This initiative involves soliciting the Securities and Exchange Commission (SEC) for a rules change in order to provide more transparency in corporate political spending. One of the arguments used by the Supreme Court in substantiating its Citizens United decision was that there would be full disclosure and transparency in corporate political spending, so there was no need to worry. However, this has turned out not to be the case. Because of the dysfunctional Federal Election Commission (FEC), disclosure rules are becoming more and more ineffective because of all the loopholes. Even Congress tried to pass a law requiring all publicly traded corporations to disclose their political spending, but has twice failed. Many are now looking to the SEC to act. Since the SEC has rulemaking authority in this area, it has the power to require disclosure. Continue reading

8 Initiatives to Fight Big Money in Politics – Part 1

According to Lawrence Lessig of Rootstrikers, the biggest obstacle that we face in fighting big money’s influence in our political system and government is not organized opposition from the other side. It is the pervasive feeling that we are powerless to change this. People think that there isn’t anything they can do to make a difference. If we think like this, nothing will ever change. There were many in the beginning who thought that the civil rights and gay rights movements in the U.S. and the anti-apartheid movement in South Africa would fail. Every successful movement that has ever taken place in the world started out with many people feeling powerless to change things.

Sometimes it is a matter of not knowing what to do to effect change. In this post and the next, there will be 8 initiatives discussed in which action can be taken to reduce the influence of big money on our political system and government. National groups are leading some of these efforts. These initiatives include amending the U.S. Constitution, reforming campaign finance, placing limits on lobbying, disclosing corporate political spending, and enforcing existing campaign finance laws.

1. The American Anti-Corruption Act

One initiative is being led by Represent.us to place limits on lobbying, political donations, and PACs. The details of this initiative are encompassed in the American Anti-Corruption Act. The Act is a citizen-sponsored bill that will be introduced in Congress once one million Americans have signed up to co-sponsor the bill. Click here to read and co-sponsor the Act. Continue reading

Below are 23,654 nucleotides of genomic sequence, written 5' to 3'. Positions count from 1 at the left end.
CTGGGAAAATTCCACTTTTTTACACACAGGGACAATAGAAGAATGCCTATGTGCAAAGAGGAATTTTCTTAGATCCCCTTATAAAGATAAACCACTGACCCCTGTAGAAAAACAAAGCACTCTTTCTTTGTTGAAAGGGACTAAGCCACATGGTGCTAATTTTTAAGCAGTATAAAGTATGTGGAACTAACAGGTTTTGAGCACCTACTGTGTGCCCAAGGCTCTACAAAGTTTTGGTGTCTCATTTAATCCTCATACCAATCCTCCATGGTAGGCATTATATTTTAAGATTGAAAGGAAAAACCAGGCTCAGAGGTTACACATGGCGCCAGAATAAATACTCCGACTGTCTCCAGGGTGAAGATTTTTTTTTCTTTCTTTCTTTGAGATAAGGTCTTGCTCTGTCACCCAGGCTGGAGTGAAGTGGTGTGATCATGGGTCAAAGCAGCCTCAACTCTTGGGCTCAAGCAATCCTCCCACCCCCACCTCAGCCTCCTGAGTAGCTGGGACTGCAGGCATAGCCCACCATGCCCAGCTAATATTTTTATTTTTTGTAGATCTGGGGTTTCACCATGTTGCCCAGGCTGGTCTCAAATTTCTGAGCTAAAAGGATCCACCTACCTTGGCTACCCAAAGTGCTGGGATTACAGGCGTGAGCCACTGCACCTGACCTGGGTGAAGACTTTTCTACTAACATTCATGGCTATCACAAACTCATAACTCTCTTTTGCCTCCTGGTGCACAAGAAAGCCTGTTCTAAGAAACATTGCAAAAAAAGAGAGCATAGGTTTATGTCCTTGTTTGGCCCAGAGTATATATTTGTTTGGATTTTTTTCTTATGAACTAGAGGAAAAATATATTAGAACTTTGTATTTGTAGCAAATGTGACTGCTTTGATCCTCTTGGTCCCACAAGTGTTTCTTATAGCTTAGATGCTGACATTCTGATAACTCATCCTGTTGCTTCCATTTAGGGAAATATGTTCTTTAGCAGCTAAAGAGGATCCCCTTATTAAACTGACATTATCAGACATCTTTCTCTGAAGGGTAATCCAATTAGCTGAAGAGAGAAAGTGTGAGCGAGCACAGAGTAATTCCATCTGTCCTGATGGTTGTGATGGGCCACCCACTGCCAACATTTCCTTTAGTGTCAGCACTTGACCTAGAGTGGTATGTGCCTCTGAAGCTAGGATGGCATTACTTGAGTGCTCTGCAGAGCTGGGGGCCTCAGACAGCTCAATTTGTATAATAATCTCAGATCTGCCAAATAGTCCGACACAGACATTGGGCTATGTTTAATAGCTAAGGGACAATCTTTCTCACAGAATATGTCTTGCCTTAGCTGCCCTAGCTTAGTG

McCutcheon v. FEC — the next Citizens United?

Stephen Spaulding, of Common Cause and the Hill’s Congress blog, recently addressed the latest threat to the fight to get money out of politics.

On Tuesday, October 8, 2013, the Supreme Court is slated to hear arguments in the case of McCutcheon v. FEC . Shaun McCutcheon, the lead plaintiff, is challenging the $123,200 limit on contributions a single donor may make to federal candidates and political party committees during any two-year election cycle… If McCutcheon prevails, he and similarly wealthy donors soon will be able to write campaign checks of up to $3.6 million a pop.

McCutcheon, in a July interview, said that he believes individuals should have “more influence” (What?! Is this a democracy or an oligarchy?). He also stated that there needs to be a “real, real good reason” to limit individuals’ ability to give to campaigns.

In fact, there is a very good reason, and it was identified by the Supreme Court in prior rulings: to avoid corruption or the appearance of corruption. In Austin v. Michigan Chamber of Commerce (1990), the Court concluded that large contributions do represent corruptions or at least the appearance of corruption. Earlier, the decisions in  Buckley v. Valeo (1976) and First National Bank of Boston v. Bellotti (1978) presented the argument that even the appearance of corruption can be devastating, as citizens begin to lose faith in the democratic process.

All three of these precedents, however, have already been challenged by the current Court’s decision in Citizens United v. FEC (2010). The February blog post, Citizens United Ruling Part 3, detailed the arguments of each side. Will the Citizens United precedent stand, or will the Court go back to previous arguments to find a good reason to limit campaign contributions? The next few months will tell.